Biodiversity conservation programmes often include training, awareness raising, and other educational components as part of their strategy. These human-focused interventions can generally be described as capacity development, which the United Nations Development Programme defines as ‘the process through which the abilities of individuals, institutions, and societies to perform functions, solve problems, and set and achieve objectives in a sustainable manner are strengthened, adapted, and maintained over time.’

We know this work is hugely important for biodiversity conservation success, but how do we measure it? What happens after people attend a training course or after an organizational assessment? How do we know if the intervention led to changes in knowledge, behaviour or attitudes? And, how do we know if the intervention ultimately led to positive outcomes for biodiversity conservation? Evaluation is key to answering these questions in order to better understand the effectiveness and impacts of capacity development interventions. This is in addition to other benefits evaluation brings through accountability for internal and external audiences, as well as important insights regarding how to improve future interventions.

Participants sharing what they learned from each other at a workshop.

We set out to understand the landscape of capacity development evaluation in the field of biodiversity conservation and natural resource management. We reviewed the literature to identify capacity development evaluation projects and assess the who, where, what and how of such evaluation efforts. Compiling an evidence base of who is doing this work and where, what they are evaluating, and how they are going about their evaluations is vital to raise awareness and inform future efforts.

Our analysis found that the majority of evaluations took place in North America, Asia or Africa and were conducted by academic institutions. The intervention types evaluated were most often training programmes aimed at local community members. Interviews were the most frequent evaluation approach used, usually done immediately after a training session. These evaluations most commonly assessed learning, knowledge and awareness outcomes.

An interactive discussion at a workshop aimed to support and educate science teachers teaching biodiversity conservation.

Interestingly, one of our key findings was not about these categories, but rather about what the studies themselves did not share. We found that many of these evaluations did not provide sufficient information for others to understand exactly how they undertook the evaluation. Thus one of our key recommendations is that future evaluation studies are more explicit about the details of their intervention so that others can learn from their work.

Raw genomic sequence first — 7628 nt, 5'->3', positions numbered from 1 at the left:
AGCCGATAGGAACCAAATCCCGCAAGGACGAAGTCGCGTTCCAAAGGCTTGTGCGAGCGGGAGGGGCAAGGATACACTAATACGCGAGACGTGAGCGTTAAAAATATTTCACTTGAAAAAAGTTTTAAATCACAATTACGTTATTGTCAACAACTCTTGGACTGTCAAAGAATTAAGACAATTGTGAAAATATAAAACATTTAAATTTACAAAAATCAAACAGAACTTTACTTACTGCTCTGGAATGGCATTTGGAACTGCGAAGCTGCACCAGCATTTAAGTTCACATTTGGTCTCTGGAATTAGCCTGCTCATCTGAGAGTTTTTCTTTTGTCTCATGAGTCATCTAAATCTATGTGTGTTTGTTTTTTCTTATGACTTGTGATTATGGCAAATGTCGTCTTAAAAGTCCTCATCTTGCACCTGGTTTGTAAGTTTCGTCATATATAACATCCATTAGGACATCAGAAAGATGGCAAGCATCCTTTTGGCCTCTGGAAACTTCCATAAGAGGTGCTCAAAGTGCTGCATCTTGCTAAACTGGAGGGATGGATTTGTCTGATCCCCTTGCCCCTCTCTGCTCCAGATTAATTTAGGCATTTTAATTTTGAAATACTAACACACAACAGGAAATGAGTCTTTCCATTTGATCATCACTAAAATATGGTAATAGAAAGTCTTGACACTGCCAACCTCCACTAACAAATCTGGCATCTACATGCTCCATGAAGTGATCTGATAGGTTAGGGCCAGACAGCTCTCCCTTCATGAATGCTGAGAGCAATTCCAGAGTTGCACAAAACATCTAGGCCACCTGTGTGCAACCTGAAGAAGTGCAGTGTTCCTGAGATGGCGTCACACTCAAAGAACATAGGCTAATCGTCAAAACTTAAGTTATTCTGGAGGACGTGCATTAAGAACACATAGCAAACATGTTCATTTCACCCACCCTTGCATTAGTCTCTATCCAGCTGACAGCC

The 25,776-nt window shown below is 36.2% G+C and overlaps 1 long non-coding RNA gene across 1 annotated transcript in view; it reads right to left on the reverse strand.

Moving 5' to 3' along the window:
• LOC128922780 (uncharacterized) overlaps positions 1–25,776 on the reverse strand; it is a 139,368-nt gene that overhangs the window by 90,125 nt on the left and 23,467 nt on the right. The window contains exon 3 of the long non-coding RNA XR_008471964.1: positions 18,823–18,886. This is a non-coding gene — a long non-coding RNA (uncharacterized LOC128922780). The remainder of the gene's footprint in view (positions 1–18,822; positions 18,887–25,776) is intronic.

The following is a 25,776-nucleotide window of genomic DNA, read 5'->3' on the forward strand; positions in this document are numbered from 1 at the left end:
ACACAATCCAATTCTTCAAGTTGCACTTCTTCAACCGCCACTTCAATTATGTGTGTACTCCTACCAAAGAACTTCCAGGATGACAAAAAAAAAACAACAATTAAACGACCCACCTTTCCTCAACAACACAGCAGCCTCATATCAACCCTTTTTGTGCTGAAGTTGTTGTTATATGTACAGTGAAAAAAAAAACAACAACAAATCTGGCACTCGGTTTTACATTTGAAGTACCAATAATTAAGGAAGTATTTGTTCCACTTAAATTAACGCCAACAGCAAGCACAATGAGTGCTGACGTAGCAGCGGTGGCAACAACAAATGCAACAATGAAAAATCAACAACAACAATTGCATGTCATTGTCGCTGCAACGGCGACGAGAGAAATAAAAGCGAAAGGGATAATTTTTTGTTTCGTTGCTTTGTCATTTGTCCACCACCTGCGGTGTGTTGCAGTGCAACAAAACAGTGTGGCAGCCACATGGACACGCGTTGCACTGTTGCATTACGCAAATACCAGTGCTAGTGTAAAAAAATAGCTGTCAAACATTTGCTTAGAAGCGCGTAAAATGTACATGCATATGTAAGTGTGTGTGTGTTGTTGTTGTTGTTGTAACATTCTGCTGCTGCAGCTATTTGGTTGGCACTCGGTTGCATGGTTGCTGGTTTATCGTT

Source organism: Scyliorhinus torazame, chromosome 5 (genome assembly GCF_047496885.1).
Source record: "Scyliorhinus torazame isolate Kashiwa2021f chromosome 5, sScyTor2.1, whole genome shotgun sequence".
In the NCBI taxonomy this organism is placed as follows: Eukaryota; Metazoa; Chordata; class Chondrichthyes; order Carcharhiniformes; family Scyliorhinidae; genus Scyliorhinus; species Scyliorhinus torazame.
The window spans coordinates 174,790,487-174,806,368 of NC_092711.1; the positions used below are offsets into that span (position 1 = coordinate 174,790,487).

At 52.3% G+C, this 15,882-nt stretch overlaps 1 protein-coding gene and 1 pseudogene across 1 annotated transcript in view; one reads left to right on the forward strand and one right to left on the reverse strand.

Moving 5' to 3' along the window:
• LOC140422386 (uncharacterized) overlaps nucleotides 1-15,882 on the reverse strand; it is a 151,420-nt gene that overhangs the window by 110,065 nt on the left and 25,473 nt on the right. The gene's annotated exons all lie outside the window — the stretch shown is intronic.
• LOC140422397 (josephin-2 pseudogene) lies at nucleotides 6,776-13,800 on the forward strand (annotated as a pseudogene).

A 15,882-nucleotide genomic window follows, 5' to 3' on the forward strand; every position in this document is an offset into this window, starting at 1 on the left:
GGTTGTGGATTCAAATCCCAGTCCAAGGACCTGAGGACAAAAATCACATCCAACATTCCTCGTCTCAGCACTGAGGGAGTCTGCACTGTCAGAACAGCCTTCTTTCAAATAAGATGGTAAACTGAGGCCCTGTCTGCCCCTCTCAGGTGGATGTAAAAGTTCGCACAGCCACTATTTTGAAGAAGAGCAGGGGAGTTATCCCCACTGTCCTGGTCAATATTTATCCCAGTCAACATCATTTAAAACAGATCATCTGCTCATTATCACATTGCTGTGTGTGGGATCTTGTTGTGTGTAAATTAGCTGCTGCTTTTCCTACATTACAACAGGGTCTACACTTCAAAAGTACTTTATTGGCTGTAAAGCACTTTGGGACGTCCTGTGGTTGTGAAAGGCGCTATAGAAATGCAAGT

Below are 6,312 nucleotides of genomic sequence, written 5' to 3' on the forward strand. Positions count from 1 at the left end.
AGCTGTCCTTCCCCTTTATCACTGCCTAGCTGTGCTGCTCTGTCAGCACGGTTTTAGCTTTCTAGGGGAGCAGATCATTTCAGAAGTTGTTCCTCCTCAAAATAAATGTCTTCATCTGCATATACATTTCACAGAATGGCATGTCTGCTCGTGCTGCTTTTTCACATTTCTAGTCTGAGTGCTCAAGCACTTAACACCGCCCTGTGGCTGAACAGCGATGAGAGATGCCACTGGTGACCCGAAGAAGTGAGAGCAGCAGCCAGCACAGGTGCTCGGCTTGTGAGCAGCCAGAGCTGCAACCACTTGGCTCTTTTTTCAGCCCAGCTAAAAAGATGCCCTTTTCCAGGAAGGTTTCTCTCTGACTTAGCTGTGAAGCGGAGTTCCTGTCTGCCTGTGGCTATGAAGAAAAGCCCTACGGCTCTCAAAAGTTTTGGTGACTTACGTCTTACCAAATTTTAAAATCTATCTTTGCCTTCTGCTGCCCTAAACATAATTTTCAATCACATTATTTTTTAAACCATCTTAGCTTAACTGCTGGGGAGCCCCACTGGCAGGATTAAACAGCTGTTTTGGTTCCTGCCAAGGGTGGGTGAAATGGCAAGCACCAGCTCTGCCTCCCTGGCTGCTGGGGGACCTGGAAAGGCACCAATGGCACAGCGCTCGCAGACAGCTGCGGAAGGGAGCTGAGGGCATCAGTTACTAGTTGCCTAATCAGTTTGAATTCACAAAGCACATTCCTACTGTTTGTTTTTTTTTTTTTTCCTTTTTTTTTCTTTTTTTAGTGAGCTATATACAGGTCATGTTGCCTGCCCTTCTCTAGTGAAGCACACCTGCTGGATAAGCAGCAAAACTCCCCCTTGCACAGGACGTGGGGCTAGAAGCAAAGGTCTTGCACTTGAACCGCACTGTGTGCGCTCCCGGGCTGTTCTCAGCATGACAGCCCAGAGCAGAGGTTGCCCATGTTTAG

Our research also brought to light the importance of understanding the bigger picture when carrying out an evaluation. This means considering not only factors specific to each individual, but also broader organizational and system level factors that can affect the results of an intervention. We found that fewer than half of the studies included consideration of such external variables in their evaluations.

A focused training session offered as part of the Student Conference on Conservation Science held annually in New York City.

Few of the examined cases evaluated the outcome of actual impacts on biodiversity conservation. For example, they might have evaluated how someone’s knowledge changed, but did not make the connection with how that affected behaviour, or biodiversity or environmental related metrics. We suggest this might be partially related to timing issues (i.e. if the evaluation is done immediately after the intervention but the impacts on biodiversity occur over a longer time scale) or lack of funding. Thus another recommendation is to consider evaluation efforts appropriately in the budgets of conservation projects.

We believe evaluators and donors must work together to establish the importance of evaluation and to secure the knowledge and resources necessary to undertake high quality evaluations.

An interactive portion of a training session part of the Student Conference in Conservation Science.

All photos: Nadav Gazit CBC/AMNH

The article The state of capacity development evaluation in biodiversity conservation and natural resource management is available in Oryx—The International Journal of Conservation.

Eleanor Sterling (left) is the Jaffe Chief Conservation Scientist at the American Museum of Natural History’s Center for Biodiversity and Conservation. She works on a range of conservation and natural resource management issues, including the intersection between biodiversity, culture and languages. She is deputy vice chair for the IUCN’s WCPA Core Capacity Development group where she co-leads working groups on Indigenous peoples, local communities and on capacity development evaluation.

Amanda Sigouin (middle) is a Biodiversity Specialist at the Center for Biodiversity and Conservation. Her areas of research include the development and application of biocultural approaches to conservation, capacity development and all aspects of the wildlife trade.

Erin Betley (right) is Biodiversity Specialist and Programs Coordinator at the Center for Biodiversity and Conservation (CBC). Erin coordinates the CBC’s sea turtle research and conservation project at Palmyra Atoll National Wildlife Refuge in the Central Pacific.